by Iain M. Banks
Review by John Berlyne
Orbit Books hardcover ISBN/ITEM#: 1841491551
Date: October 2004 List Price £17.9 Amazon US / Amazon UK /
Banks has been on sabbatical for a while since his last SF offering, Look To Windward ( see review). He has released one book in this interim under his non-genre name (for which he drops his middle initial) but that too was a break from his tireless fictional output, instead being a book about whisky! Returning to the fold after his time-out, Banks brings us a new space opera entirely unconnected with his Culture novels and the result entitled The Algebraist is a challenging read indeed.
As ever Banks' sweeping plots are hard to summarize, but I'll give it a go! We're well into the fourth millennium and humanity has spread throughout the galaxies. Travelling the vast distances between planets used to be a (relatively) simple affair due to wormhole technology, but a long, drawn out war led to the collapse of the network and to the stranding of the individual planetary societies. Our protagonist, Fassin Tack has the impressive sounding title of "Slow Seer at the Court of the Nasqueron Dwellers" -- this essentially means that he is one of the few specialists allowed to commune with the an ancient species of beings that inhabit the galaxy's vast gas giants. The Dwellers are an eccentric race, slow and ponderous, and each living for millions upon millions of years. They refer to non-Dwellers as "The Quick" though they indulge the curiosity of such races. They are also knowledge hoarders, and it is Fassin's job to work with the Dwellers (a difficult and demanding diplomatic endeavour known as "delving") in an attempt to divine and unlock their wisdom. This is not made easy by the complicated, unfathomable and downright alien protocols of Dweller society.
News now comes to the Mercatoria, the governing body of Fassin's planet, that their system is to be invaded by a rather unsavoury space warlord with the grand title of "The Archmandrite Luseferous, warrior priest of the Starveling Cult of Leseum 9 IV" -- Banks clearly has a penchant for such impressive sounding monikers. His name not withstanding, this chap is a typical Banksian nasty -- a bad guy par excellence. He's on his way and frankly there's not a lot the Mercatoria can do about it, given that all help from the nearest star system is a year or so away. The baddies are due sooner than that, and so the Mercatoria publicly put the planet on a war footing and privately they try to work out what the hell they can do.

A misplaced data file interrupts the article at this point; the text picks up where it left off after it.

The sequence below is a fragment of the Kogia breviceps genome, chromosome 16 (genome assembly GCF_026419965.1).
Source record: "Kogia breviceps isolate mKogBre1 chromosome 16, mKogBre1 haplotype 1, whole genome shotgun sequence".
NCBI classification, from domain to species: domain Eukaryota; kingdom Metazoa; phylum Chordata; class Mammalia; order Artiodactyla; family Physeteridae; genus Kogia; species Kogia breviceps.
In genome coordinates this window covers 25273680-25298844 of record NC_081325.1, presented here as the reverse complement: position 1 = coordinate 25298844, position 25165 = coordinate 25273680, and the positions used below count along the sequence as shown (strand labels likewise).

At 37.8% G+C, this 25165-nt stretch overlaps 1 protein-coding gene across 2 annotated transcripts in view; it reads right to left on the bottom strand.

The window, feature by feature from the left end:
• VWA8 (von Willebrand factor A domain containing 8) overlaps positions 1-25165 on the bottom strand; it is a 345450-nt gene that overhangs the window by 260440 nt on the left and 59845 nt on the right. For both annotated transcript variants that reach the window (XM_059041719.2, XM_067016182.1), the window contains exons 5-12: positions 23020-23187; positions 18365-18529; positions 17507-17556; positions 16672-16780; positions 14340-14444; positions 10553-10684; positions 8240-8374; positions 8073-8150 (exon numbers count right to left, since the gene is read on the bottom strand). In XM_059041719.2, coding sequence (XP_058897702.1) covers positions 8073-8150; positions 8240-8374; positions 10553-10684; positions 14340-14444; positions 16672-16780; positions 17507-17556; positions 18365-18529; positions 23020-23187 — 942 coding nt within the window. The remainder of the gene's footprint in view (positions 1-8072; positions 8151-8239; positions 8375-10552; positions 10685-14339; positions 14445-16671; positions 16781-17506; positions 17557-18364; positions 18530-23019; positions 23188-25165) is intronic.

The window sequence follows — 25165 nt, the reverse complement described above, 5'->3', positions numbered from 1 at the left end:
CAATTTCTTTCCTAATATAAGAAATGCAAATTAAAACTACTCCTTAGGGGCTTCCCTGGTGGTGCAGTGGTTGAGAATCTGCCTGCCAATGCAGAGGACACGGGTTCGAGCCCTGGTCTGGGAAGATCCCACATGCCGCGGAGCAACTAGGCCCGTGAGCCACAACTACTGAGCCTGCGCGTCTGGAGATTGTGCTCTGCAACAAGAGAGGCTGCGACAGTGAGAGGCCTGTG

On a previous delve, Fassin Tack came across an information artefact which alluded to a vast and secret wormhole network known only to (and denied by) by the Dwellers. Access to this "Dweller List" might be humanity's salvation -- an entire planetary population might be quickly evacuated out of harm's way, or an endless supply of war ships from neighbouring systems could be almost instantly imported - and so Fassin is dispatched to search for the vital piece of jigsaw, this needle in a gas giant haystack.
This then, forms the core of Banks novel and much as I enjoyed The Algebraist, (just as I have every single novel (genre and non-genre) that Banks has published), this is a novel with a thick rind and even for an experienced genre reader like me, it takes some getting into. The Algebraist is a dense and complex piece, written with the assured confidence that this is exactly what SF ought to be. I wouldn't presume to argue with this approach and certainly this is science fiction on the grandest, widescreen scale imaginable, but it occurs to me that Banks writes science fiction for readers who know what they're dealing with when they pick up a book like this. He's out to satisfy his extant fans (and most assuredly will do with this latest effort) but I'd hesitate to recommend it to someone I wanted to introduce to the genre.
In spite of this, The Algebraist is crammed with some classic IMB moments -- I know of no other author so adept at inventing such gruesome and imaginative ways for characters to die! This is a tradition begun way back in The Wasp Factory and Banks is keeping it very much alive and kicking some twenty years later. It's also worth noting what a wry writer Banks is. His talent for irony and for catching the eccentricities of character make his narratives always engaging, even with a novel as complex as this one. The Dwellers are a joy to read -- stuffy and proud, and hiding their true steel well behind their apparent bumbling.
Banks is surely the finest science fiction writer never to have been awarded any of the genre's biggest prizes. It is staggering that he's never been even short-listed for a Hugo or Nebula in his twenty year career. I doubt that The Algebraist will break this pattern, but it remains a worthy, if wordy, addition to the Banks canon.